This makes Rupert Murdoch the most powerful media tycoon the world has ever known, eclipsing the historical legacies of CBS’s William S. Paley, NBC’s David Sarnoff, the Reid family of the late The New York Herald-Tribune, the Sulzburgers of The New York Times and the Grahams of The Washington Post, and the careers of electronic media giants like Ted Turner and Sumner Redstone.
Folkenfink, a media correspondent for National Public Radio for nearly a decade, traces Murdoch’s often contentious and embattled path to this unprecedented level of preeminence. Like American media tycoon Ted Turner, Murdoch proved early in his business career to be an enemy of petty regulators and a cagey adversary to sometimes hypocritical, grand-standing politicians. Murdoch chose not to be fenced in, and it was his out-of-the-box thinking and action which many times brought him success despite the very best (and sometimes noble) efforts of his detractors and his enemies. 1968, for example, Murdoch outmaneuvered rival publisher Robert Maxwell (himself a scrappy outsider to the British establishment) to take control of the News of the World from its seller Sir William Carr.
Later, in a complex bid to operate in a semi-competitive arrangement with the BBC, Murdoch’s disdain for television rules and regulations in the U.K. drove him toward an elegantly simple solution: he would move his fledgling TV broadcast and satellite operations to tiny Luxembourg, point the transmission signals at England, and thumb his nose at British regulators—all while still reaching his intended audience. He set up television studios in London, ignoring British regulators and bypassing the limitations.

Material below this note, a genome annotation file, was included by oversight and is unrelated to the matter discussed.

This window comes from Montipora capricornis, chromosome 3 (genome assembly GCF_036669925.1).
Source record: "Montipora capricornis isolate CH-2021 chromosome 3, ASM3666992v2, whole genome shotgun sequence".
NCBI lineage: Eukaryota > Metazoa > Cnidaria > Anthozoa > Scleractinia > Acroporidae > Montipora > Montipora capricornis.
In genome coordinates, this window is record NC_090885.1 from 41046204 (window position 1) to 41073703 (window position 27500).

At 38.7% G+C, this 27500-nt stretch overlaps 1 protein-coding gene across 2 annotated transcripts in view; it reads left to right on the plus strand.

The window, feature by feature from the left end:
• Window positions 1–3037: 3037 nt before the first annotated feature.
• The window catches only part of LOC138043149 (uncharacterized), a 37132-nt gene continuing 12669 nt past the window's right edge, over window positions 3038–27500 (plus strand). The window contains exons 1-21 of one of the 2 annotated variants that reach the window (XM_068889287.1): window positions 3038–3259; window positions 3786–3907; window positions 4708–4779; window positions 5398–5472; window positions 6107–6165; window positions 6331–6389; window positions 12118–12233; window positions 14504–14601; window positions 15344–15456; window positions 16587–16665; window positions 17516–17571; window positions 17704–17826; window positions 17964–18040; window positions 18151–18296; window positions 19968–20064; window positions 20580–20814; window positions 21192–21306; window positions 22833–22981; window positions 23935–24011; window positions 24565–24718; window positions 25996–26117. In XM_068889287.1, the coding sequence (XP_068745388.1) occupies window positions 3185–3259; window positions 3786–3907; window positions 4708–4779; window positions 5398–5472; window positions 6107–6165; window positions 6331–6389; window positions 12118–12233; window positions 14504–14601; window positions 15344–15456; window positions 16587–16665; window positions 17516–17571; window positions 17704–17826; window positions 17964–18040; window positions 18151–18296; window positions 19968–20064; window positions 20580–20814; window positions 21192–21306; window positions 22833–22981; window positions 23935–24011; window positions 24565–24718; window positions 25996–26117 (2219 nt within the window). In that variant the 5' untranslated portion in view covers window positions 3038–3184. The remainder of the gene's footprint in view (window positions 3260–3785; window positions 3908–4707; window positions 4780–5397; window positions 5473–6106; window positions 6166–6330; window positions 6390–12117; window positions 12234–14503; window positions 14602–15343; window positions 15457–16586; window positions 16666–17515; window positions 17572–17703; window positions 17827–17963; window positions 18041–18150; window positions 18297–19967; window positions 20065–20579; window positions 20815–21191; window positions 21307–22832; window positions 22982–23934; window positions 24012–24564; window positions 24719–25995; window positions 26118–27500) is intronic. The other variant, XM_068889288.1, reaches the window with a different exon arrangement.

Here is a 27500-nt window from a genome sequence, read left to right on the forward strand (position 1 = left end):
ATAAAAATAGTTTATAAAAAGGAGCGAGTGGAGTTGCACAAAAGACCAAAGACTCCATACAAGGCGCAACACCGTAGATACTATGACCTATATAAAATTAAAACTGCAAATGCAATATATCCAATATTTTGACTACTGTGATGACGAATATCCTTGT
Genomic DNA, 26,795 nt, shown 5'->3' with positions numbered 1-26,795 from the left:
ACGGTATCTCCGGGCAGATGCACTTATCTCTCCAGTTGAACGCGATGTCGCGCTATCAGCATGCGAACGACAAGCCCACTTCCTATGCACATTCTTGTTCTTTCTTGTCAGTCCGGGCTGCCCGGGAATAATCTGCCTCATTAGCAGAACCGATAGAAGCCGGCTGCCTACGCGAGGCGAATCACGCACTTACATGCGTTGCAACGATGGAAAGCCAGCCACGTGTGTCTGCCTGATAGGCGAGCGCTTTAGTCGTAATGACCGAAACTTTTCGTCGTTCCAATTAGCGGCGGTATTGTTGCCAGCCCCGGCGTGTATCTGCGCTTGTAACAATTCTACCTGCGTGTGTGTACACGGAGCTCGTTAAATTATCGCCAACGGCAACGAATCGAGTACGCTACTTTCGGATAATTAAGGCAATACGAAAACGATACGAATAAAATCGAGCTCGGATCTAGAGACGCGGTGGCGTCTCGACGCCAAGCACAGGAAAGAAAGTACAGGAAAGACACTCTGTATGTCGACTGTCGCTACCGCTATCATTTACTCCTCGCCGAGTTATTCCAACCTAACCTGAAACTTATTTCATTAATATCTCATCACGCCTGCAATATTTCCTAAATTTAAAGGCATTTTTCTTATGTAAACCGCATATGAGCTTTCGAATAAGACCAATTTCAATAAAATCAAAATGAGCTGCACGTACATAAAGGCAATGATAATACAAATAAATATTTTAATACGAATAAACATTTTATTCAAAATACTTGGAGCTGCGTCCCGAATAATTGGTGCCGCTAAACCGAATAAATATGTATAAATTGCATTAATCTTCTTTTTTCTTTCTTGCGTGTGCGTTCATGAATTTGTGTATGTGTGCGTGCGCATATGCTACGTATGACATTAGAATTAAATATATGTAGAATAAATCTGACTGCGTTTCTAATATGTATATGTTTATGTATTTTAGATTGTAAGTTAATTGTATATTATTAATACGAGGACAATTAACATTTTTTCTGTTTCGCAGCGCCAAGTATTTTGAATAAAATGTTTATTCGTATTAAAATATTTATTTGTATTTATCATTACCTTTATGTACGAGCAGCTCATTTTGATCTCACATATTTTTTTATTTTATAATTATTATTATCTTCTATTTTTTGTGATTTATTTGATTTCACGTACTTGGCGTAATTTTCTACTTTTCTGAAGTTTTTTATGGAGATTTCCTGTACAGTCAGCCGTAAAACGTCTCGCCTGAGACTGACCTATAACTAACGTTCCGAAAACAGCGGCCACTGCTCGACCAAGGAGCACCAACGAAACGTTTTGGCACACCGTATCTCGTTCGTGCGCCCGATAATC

His American challenge was probably greater and more visionary: offer a genuine alternative to what was—for many decades—a sacred cabal of three big television networks and one publicly funded alternative, PBS. Prior to Murdoch, no attempt at breaking the three-way lock by CBS, NBS and ABC had succeeded, even remotely. Ted Turner’s slow rollout of television entities in the 1970s and very early 80s offered no real challenge to the three networks, and Turner wisely used his capital to invest in the ever-expanding appetite for cable TV content. But Murdoch wanted to go after the Big Three, choosing to ignore the growing perception of television fragmentation by embracing—instead—the notion of a fourth major network. Turner and Murdoch would each successfully blaze their own paths, but Murdoch’s early debut of Fox TV seemed especially vulnerable to failure. The network at first only broadcast on certain nights, and then, only for limited hours. Without a full schedule of original programming, advertisers were wary. Without advertisers, it seemed unwise to spend millions on content, stars and packaging. Still, Fox TV persisted, making headway in a few key markets. By the mid-to-late 80s, Fox TV programming seemed to embrace a piratical mentality, thumbing its nose at American TV conventions and flirting with the rawest edges of what was acceptable. Shows like “The Simpsons,” “Married With Children” and others of the new genre were widely disparaged by media watchers, parents’ groups and TV critics as base, juvenile, even puerile entertainment. Some shows went beyond mere irreverence: Fox seemed within those first couple of years to have made it a goal to lower the bar of expectation. Murdoch, and his top Fox producers, creators and developers weren’t concerned, some even embracing the controversies as evidence that their challenge to the Big Three was sparking results. Fox eventually battled along to the point that it was able to fill its prime time slots with original programming, much if it highly innovative, if not edgy to the point of discomfort for some older, traditional viewers.